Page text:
A thermodynamically favorable reaction is one in which the energy state of reactants is higher than that of the products and will proceed spontaneously(without the need for added energy).
 
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I am really rusty so I might be wrong. But isn't it true that a spontaneous reaction can be thermodynamically unfavorable (while it is entropically favorable).
Hm, I always thought "thermodynamically" favorable or unfavorable referred to the (deltaH-TdeltaS) term as a whole. Anyone know for sure?
 
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joonkimdds

joonkimdds

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I thought thermodynamically refers to the high temperature which is T from TdeltaS.
 

PrivateJoker

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"Thermodynamically favorable" and spontaneity refers to the sign of deltaG, not deltaH, if that's what the confusion is about. So a spontaneous reaction is thermodynamically favorable and deltaG <0. Spontaneity implies the sign of deltaG
yes but

The sign of H is important and can determine if your delta g is positive or negative.
 
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PrivateJoker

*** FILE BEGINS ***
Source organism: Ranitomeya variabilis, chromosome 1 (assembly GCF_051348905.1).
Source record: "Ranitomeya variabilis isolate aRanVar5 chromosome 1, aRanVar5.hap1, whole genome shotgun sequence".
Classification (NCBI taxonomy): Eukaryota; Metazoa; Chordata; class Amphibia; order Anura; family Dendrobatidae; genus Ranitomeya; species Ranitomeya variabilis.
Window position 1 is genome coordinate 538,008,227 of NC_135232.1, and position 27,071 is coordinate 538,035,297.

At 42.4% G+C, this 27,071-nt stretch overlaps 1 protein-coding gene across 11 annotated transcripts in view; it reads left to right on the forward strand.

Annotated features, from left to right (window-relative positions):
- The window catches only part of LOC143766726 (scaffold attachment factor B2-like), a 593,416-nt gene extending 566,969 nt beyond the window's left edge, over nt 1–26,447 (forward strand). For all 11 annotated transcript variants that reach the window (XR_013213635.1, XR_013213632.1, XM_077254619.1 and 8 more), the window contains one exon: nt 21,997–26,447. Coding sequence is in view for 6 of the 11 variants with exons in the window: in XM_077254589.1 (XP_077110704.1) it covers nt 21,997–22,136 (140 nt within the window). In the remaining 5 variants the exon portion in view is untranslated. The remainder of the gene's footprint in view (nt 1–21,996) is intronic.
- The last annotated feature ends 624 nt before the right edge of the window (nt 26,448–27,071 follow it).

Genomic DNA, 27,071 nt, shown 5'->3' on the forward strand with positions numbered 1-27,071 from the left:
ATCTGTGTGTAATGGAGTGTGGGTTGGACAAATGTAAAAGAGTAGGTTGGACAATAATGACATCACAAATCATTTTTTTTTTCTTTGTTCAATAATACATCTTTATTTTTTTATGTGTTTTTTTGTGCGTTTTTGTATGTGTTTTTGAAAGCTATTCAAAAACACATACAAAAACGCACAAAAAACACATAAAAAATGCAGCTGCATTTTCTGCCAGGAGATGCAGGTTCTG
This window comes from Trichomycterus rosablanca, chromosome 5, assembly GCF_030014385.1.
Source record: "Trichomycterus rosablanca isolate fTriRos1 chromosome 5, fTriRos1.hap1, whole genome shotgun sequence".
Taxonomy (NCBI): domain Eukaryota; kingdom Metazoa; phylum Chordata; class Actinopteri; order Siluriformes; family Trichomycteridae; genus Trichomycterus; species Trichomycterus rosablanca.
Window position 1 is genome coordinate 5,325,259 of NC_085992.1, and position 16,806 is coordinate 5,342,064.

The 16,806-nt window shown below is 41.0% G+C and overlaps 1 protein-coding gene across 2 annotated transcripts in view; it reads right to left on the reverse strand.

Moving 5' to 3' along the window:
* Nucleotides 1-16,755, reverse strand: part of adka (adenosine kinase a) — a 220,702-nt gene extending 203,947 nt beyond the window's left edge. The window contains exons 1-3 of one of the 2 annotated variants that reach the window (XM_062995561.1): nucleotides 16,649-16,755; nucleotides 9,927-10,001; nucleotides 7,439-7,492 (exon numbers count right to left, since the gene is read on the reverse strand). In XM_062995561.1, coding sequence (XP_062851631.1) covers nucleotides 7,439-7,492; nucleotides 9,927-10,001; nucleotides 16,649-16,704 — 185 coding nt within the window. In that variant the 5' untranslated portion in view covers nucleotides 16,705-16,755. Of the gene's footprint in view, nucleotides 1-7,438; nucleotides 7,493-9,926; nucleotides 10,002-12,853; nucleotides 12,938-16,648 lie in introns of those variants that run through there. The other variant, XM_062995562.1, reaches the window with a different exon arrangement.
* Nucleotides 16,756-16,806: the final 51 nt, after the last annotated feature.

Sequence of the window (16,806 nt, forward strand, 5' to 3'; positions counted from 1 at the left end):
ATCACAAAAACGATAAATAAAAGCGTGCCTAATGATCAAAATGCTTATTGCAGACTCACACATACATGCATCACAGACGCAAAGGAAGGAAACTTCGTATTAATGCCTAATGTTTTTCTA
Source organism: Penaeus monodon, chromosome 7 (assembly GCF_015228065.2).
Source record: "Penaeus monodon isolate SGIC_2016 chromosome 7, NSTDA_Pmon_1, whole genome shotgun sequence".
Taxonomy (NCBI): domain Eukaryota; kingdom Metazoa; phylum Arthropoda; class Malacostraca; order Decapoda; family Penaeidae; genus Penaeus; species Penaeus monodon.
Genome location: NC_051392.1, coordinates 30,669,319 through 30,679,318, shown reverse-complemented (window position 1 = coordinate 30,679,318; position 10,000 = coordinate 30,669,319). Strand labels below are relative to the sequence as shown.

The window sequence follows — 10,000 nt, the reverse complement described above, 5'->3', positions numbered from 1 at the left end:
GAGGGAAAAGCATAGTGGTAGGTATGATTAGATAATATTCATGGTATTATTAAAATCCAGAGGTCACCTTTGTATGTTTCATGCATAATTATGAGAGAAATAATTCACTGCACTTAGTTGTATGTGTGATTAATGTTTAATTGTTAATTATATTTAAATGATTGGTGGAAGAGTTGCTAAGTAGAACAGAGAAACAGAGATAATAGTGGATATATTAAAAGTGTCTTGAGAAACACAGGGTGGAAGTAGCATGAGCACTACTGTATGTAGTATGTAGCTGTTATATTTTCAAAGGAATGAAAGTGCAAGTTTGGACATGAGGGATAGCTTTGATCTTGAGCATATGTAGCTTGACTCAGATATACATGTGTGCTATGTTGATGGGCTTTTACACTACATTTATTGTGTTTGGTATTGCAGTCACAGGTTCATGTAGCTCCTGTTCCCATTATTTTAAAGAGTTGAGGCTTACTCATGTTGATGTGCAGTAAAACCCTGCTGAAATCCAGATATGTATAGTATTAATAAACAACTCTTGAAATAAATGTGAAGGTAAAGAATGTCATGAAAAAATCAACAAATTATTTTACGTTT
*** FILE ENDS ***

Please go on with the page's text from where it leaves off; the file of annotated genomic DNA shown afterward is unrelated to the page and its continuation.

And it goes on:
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I thought thermodynamically refers to the high temperature which is T from TdeltaS.
If you want to get more complicated, no all thermodynamically favorable reactions may not proceed if the energy of activation is greater than the available energy. Energy would be needed to overcome the Ea or a catalyst to lower the Ea.

The other way around: Yes all spontaneous reactions are thermodynamically favorable. If it is spontaneous it will proceed so it has to be thermodynamically favorable (otherwise energy has to be put into the system or energy has to be created which goes against the first law of thermodynamics.)

To say it is spontaneous means that it does not require additional energy so again it has to be thermodynamically favorable because the reaction is going to proceed and it would not proceed without added energy it if was not spontaneous and therefore would not be thermodynamically favorable.